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Some people call this siphoning, but it isn't. Siphoning PULLS liquid. Canning PUSHES liquid. So it isn't siphoning. It is just liquid loss.
I have found several factors that affect it, and that overall, you can avoid it about 90% of the time. The other 10%, either things just did not work out due to some unavoidable mistake, or there is just something about that food that is really finicky and you'll always have liquid loss, or the APPEARANCE of liquid loss.
Not all drops in liquid ARE liquid loss.
Some foods will absorb liquid during the canning process, making it appear that liquid was lost, when it was not.
Some foods will swell a bit and rise up above the water line, and the water level will drop, again, making it APPEAR that there was loss when there was not.
REAL liquid loss is pretty much always an air or temperature change issue. And REAL liquid loss means the water in the canner will have some of the liquid from your canning in it, and will usually smell of the food. A significant odor of the food you are canning, in the kitchen, coming out of the canner during processing is a good indicator that some liquid has been lost.
I've tested and observed waterbath canning, pressure canning, and steam canning. I've had liquid loss with all of them, and when I canned like my mother said to can, every jar had some liquid loss, usually quite a lot - about 1" was average for quarts.
Since I've been canning as an adult, I've minimized that, and rarely have issues with it unless something goes wrong.
These are the factors I've isolated that have a strong affect on liquid levels in the jars during or after processing.
1. Fill level. If you overfill, they will lose liquid.
2. Heat up time. This affects it, but not as much as the cool down time. I heat it up a little slower than I could - I don't put the stove on Hi, but on about 7.5.
3. Cold or hot pack heat up time. If I cold pack, or I'm canning jars with cold stuff in them, I heat it on 7, even slower. I've tested this, and it makes a difference in fluid loss.
4. Cool down time. Do it slowly, if you rush it, there is more fluid loss. For pressure canning, or Steam canning, I turn off the burner and leave the canner on it (slower cool down that way), then remove the jiggler (for pressure canning - no jiggler with steam canning) when the pressure is down all the way. I then remove the lid and set it at an angle on top so the steam comes out, for about 5 minutes (no sudden air temp change on the jars), and then take the lid off and let it sit for another 5-10 minutes, and then remove the jars from the canner. For waterbath canning, never remove the jars when the water is still boiling. Cool it down some before you take them out. This ONE factor affects the liquid levels more than any other factor!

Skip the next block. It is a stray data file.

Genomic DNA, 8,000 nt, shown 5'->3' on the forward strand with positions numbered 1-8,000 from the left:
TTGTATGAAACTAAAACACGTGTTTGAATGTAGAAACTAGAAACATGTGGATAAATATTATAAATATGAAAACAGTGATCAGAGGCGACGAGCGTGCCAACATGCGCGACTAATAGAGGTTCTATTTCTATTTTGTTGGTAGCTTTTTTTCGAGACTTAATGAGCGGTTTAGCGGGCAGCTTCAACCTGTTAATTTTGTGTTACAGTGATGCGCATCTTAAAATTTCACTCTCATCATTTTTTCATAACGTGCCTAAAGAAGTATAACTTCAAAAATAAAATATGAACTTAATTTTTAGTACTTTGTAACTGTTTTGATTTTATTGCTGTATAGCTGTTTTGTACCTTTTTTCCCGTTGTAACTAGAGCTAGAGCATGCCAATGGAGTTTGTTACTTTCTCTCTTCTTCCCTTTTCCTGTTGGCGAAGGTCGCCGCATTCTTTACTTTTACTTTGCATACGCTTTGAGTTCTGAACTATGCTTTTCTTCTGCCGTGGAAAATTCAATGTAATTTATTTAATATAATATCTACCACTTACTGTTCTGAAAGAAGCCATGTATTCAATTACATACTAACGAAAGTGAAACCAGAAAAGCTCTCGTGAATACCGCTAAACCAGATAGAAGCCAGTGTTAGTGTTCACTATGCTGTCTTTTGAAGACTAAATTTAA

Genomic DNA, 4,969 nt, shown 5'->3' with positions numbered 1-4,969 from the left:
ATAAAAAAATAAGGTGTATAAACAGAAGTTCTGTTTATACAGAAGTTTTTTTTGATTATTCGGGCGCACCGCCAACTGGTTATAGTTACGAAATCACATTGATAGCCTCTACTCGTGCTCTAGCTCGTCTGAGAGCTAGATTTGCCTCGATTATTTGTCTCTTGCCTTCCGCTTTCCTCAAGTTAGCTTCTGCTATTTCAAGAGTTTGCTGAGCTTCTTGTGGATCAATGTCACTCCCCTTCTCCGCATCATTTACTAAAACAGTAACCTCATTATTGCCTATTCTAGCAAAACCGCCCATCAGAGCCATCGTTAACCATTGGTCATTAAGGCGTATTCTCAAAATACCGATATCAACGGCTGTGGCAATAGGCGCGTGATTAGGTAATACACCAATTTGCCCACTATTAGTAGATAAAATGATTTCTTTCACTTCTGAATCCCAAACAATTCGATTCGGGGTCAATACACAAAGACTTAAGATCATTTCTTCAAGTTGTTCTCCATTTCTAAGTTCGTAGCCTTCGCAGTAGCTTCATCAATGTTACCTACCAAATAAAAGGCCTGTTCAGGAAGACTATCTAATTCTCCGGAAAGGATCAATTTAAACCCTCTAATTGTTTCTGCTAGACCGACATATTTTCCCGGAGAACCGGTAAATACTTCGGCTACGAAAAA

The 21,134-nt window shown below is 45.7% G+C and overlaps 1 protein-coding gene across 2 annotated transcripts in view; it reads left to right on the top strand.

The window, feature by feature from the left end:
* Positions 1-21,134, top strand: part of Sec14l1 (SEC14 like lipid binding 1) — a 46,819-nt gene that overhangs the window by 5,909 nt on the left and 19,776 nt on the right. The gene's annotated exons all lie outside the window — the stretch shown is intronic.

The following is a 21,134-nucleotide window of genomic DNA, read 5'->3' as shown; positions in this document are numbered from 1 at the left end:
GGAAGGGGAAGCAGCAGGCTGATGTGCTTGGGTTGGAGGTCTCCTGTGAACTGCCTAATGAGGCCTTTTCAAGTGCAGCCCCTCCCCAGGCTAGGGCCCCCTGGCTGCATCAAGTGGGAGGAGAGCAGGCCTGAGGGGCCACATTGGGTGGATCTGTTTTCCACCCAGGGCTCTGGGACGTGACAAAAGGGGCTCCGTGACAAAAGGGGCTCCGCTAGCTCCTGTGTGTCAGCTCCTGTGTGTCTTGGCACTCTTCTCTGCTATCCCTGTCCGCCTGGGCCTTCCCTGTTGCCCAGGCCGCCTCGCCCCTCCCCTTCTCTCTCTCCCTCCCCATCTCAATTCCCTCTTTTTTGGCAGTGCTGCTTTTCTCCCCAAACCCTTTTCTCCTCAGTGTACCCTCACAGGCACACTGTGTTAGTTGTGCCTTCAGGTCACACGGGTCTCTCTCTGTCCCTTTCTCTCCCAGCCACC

5. Overall canning time. The longer it is canned, the more likely it is to lose fluid due to boiling in the jar.
6. Residual air in jar or dryish foods. Some foods trap air between the pieces, so releasing that is important before you can up the food. Air expands more than water, so it pushes water out when it does. Some foods also are more porous and have more air in them to begin with. Peaches do that, so do apples, especially if they are older. Potatoes will absorb water during canning if you raw pack older potatoes that are not in prime condition (soak them in cold water for 2 hours before you pack them to avoid this).
You may never eliminate fluid loss entirely, but you can reduce it significantly with a little care.
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